The madder dye bath was made with freshly-dug madder roots, which gave excellent colours. Before use, the root was washed well and we also rubbed off some of the outer bark-like layer. We then chopped it as small as possible and poured boiling water over it. We left the root to steep in the hot water for about 2 minutes, then poured off the liquid into a dye pot. Then we poured boiling water over the same root again and left it to steep as before. Then we again poured off the liquid into the dye pot. (Note: this process removes some of the yellow and brown pigments which can make the dyed colour too rust in tone, rather than red. The liquid from these “steepings” can then be used for a further dyebath to achieve coral/rust shades.)  This pot of dye solution was put to one side for later use and we returned to the madder root, which we simmered again in fresh water for about 30 minutes until we had a rich red liquid. This was strained off and became our first dyebath. We allowed the temperature to cool a little, (if the temperature is too high when the fibres are added, they may become too brown in tone), then added unmordanted and alum-mordanted skeins. These were left to soak in the dye liquid without any further heat, until they had achieved a suitable depth of colour. Some of the skeins were then treated in acid, alkaline, copper and iron modifiers, giving a wide range of red and coral shades. Then we used the combined liquids from the first two madder root “steepings” to make a further dyebath, from which we achieved orange/coral colours. The same madder root can also be re-simmered for another dyebath, which will produce paler shades of coral.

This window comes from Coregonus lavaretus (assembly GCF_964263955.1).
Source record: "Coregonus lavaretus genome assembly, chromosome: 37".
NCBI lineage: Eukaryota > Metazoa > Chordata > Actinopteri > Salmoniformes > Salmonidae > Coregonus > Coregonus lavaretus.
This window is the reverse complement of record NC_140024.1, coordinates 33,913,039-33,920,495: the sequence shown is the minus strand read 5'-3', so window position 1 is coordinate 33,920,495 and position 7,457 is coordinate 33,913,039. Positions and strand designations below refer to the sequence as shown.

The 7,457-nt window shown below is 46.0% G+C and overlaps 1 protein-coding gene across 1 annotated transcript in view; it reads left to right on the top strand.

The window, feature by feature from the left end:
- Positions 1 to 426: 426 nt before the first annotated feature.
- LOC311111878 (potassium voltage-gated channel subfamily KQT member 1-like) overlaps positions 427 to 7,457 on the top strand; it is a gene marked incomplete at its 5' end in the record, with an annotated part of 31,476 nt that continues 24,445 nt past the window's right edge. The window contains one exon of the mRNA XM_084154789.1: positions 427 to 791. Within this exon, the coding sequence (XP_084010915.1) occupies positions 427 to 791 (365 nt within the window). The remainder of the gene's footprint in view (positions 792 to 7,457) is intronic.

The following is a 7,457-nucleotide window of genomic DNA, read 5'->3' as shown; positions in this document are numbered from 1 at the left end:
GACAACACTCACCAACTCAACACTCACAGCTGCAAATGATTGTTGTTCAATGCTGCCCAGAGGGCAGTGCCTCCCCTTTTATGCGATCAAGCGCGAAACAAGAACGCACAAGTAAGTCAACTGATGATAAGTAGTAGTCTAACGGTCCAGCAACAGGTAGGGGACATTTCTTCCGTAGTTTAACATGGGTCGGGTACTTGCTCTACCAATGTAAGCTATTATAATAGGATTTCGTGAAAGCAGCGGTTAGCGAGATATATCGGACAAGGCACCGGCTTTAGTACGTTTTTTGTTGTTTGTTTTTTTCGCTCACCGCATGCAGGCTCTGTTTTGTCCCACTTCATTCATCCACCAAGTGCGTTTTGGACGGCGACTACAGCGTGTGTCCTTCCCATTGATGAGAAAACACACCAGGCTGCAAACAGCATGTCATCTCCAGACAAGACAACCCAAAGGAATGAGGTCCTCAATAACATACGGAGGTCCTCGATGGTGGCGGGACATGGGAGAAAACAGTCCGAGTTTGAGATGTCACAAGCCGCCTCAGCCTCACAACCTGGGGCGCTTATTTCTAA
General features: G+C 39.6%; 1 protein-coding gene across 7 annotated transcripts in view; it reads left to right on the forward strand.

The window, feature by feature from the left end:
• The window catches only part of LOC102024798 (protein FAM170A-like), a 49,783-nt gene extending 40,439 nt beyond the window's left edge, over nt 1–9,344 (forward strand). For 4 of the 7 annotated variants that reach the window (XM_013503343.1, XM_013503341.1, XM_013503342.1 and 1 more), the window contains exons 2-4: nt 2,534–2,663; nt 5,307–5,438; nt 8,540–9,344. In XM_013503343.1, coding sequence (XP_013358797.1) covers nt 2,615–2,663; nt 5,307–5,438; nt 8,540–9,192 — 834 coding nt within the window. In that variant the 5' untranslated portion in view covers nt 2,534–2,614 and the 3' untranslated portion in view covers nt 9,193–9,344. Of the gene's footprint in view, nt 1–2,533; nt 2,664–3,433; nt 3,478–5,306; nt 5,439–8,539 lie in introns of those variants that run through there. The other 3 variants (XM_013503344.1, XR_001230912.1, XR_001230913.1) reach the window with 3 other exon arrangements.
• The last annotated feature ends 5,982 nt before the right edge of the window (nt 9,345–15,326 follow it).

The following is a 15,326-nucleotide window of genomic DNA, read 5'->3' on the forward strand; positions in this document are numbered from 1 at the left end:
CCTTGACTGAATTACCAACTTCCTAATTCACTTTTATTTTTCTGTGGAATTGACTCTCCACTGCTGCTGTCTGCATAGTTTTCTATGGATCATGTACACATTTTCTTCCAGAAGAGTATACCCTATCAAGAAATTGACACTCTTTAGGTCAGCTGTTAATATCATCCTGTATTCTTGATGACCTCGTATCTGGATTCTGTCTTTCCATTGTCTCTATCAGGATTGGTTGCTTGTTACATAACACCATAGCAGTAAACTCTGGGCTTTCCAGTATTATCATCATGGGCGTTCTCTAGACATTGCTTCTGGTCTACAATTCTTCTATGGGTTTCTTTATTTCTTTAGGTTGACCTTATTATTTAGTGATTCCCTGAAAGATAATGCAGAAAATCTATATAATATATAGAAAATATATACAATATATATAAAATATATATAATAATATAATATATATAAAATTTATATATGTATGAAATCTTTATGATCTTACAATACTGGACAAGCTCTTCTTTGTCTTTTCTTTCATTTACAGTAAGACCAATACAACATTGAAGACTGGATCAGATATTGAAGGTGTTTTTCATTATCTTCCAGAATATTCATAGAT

To show the participants what can be achieved without a mordant, we used weld (dried, rather than freshly harvested) on unmordanted skeins. The weld gave good colours and the skein modified in washing soda was almost as brilliant and deep in colour as skeins mordanted in alum would have been. (Note: when storing dried weld, it’s important to keep it away from the light, otherwise much colour potential may be lost. I usually store dried weld in brown paper sacks.)

The following photos show some of the colours we achieved.

Some of the madder, weld and rhubarb root results

Some of the madder, weld and rhubarb root results

Some more dyed skeins, including the blues

Dyed skeins, including the blues